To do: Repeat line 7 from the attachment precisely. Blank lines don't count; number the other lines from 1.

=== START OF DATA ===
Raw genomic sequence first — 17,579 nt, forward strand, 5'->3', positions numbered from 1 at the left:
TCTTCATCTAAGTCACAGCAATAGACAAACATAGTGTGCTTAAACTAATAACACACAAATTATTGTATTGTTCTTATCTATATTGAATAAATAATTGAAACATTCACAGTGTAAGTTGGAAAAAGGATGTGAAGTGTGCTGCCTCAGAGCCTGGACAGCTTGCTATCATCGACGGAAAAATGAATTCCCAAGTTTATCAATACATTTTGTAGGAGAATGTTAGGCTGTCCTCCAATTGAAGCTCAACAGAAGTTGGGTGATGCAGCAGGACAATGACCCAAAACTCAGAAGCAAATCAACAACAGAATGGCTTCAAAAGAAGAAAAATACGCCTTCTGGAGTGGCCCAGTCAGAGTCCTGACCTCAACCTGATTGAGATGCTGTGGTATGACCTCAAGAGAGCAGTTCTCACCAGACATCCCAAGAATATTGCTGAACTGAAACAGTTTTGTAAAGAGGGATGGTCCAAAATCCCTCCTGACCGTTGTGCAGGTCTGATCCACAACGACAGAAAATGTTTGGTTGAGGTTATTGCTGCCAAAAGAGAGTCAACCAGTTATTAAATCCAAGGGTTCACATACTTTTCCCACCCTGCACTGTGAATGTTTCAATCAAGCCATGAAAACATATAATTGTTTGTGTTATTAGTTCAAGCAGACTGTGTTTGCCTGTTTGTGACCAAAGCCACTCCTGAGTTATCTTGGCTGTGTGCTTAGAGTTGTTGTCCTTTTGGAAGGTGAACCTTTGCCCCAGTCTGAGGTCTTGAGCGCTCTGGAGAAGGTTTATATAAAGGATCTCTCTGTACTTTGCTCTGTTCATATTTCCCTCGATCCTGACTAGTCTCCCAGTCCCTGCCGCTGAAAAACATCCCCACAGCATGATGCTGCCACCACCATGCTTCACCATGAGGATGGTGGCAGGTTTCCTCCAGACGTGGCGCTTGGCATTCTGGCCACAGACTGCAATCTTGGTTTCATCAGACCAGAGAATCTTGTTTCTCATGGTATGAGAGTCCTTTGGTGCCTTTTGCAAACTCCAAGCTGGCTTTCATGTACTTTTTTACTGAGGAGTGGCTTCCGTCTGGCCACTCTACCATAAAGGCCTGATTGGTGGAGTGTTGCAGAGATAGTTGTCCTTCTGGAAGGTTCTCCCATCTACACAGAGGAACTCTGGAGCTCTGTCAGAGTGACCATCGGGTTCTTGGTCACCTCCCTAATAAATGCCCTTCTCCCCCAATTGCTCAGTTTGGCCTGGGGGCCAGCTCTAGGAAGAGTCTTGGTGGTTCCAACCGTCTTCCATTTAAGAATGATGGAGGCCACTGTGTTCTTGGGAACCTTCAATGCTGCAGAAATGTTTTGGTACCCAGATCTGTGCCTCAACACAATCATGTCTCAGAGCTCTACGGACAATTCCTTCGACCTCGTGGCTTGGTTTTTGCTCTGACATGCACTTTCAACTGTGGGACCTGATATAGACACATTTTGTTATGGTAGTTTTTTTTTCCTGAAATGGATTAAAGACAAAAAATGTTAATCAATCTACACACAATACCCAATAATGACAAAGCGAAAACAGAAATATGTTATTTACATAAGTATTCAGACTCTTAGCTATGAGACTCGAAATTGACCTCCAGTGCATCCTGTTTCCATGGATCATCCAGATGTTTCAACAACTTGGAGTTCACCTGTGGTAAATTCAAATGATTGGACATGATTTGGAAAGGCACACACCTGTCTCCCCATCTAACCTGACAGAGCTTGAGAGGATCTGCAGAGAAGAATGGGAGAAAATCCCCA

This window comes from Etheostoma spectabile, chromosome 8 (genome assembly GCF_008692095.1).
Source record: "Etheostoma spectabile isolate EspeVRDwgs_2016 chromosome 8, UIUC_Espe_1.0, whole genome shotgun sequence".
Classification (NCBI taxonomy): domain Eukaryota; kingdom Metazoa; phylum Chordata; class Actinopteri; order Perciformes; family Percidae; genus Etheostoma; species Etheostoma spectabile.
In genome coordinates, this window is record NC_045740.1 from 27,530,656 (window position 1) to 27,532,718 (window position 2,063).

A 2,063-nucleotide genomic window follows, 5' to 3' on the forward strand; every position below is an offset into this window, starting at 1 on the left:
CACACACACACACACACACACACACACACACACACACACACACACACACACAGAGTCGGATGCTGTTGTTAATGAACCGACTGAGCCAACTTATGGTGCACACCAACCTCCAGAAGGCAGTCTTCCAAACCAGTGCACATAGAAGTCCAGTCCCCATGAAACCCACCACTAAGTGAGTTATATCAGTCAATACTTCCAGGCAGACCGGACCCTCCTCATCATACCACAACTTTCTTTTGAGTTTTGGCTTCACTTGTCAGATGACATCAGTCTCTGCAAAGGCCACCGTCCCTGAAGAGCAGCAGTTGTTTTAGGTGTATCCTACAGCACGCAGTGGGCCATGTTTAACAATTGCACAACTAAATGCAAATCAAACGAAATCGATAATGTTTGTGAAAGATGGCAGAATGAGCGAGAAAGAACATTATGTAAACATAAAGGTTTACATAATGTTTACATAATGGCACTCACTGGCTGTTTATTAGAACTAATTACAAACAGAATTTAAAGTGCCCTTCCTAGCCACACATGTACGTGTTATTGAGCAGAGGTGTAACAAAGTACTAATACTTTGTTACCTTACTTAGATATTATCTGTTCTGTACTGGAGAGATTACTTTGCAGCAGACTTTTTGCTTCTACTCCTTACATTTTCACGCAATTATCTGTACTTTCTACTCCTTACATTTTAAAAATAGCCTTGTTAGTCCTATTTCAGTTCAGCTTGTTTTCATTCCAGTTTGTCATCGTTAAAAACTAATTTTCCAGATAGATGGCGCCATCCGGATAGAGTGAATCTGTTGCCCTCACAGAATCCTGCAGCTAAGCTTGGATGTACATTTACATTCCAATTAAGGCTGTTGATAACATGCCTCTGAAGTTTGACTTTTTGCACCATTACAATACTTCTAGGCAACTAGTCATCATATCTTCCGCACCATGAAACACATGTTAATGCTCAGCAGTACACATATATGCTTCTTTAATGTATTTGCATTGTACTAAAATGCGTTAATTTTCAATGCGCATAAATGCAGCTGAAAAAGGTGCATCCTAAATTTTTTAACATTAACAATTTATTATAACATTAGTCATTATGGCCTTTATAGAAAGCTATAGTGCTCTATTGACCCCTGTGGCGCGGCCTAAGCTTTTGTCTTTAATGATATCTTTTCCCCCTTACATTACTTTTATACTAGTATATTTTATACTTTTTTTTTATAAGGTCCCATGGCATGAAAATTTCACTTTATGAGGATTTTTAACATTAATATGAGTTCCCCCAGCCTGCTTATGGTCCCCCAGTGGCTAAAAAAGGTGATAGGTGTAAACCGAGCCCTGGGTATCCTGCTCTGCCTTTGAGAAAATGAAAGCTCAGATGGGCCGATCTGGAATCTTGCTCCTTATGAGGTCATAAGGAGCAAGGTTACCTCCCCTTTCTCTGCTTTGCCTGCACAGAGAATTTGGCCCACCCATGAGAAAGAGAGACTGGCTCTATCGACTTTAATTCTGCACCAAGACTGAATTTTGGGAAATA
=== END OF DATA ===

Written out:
A 2,063-nucleotide genomic window follows, 5' to 3' on the forward strand; every position below is an offset into this window, starting at 1 on the left: